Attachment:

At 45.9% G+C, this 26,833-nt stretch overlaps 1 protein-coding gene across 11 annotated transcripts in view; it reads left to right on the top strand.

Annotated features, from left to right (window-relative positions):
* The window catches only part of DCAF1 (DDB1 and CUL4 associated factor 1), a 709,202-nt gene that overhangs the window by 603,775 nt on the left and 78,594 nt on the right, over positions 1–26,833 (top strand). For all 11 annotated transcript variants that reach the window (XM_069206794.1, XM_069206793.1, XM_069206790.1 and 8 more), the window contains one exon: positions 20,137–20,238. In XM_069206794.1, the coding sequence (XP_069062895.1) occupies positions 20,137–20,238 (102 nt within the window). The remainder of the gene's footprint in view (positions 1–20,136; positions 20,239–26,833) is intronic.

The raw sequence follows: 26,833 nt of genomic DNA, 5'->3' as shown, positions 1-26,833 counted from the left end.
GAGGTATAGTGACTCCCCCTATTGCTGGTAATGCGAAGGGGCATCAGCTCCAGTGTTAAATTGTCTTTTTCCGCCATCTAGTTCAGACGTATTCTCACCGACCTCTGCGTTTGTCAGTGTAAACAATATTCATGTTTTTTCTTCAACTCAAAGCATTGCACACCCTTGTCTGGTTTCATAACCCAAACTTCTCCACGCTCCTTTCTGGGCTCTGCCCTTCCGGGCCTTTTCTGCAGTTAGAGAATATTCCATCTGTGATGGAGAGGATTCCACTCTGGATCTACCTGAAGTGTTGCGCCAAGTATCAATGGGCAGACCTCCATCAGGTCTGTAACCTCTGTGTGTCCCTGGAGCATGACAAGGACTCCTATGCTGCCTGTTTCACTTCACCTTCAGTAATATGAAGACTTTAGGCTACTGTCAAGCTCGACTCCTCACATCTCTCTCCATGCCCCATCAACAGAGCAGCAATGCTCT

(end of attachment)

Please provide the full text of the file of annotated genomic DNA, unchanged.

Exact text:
At 45.9% G+C, this 26,833-nt stretch overlaps 1 protein-coding gene across 11 annotated transcripts in view; it reads left to right on the top strand.

Annotated features, from left to right (window-relative positions):
* The window catches only part of DCAF1 (DDB1 and CUL4 associated factor 1), a 709,202-nt gene that overhangs the window by 603,775 nt on the left and 78,594 nt on the right, over positions 1–26,833 (top strand). For all 11 annotated transcript variants that reach the window (XM_069206794.1, XM_069206793.1, XM_069206790.1 and 8 more), the window contains one exon: positions 20,137–20,238. In XM_069206794.1, the coding sequence (XP_069062895.1) occupies positions 20,137–20,238 (102 nt within the window). The remainder of the gene's footprint in view (positions 1–20,136; positions 20,239–26,833) is intronic.

The raw sequence follows: 26,833 nt of genomic DNA, 5'->3' as shown, positions 1-26,833 counted from the left end.
GAGGTATAGTGACTCCCCCTATTGCTGGTAATGCGAAGGGGCATCAGCTCCAGTGTTAAATTGTCTTTTTCCGCCATCTAGTTCAGACGTATTCTCACCGACCTCTGCGTTTGTCAGTGTAAACAATATTCATGTTTTTTCTTCAACTCAAAGCATTGCACACCCTTGTCTGGTTTCATAACCCAAACTTCTCCACGCTCCTTTCTGGGCTCTGCCCTTCCGGGCCTTTTCTGCAGTTAGAGAATATTCCATCTGTGATGGAGAGGATTCCACTCTGGATCTACCTGAAGTGTTGCGCCAAGTATCAATGGGCAGACCTCCATCAGGTCTGTAACCTCTGTGTGTCCCTGGAGCATGACAAGGACTCCTATGCTGCCTGTTTCACTTCACCTTCAGTAATATGAAGACTTTAGGCTACTGTCAAGCTCGACTCCTCACATCTCTCTCCATGCCCCATCAACAGAGCAGCAATGCTCT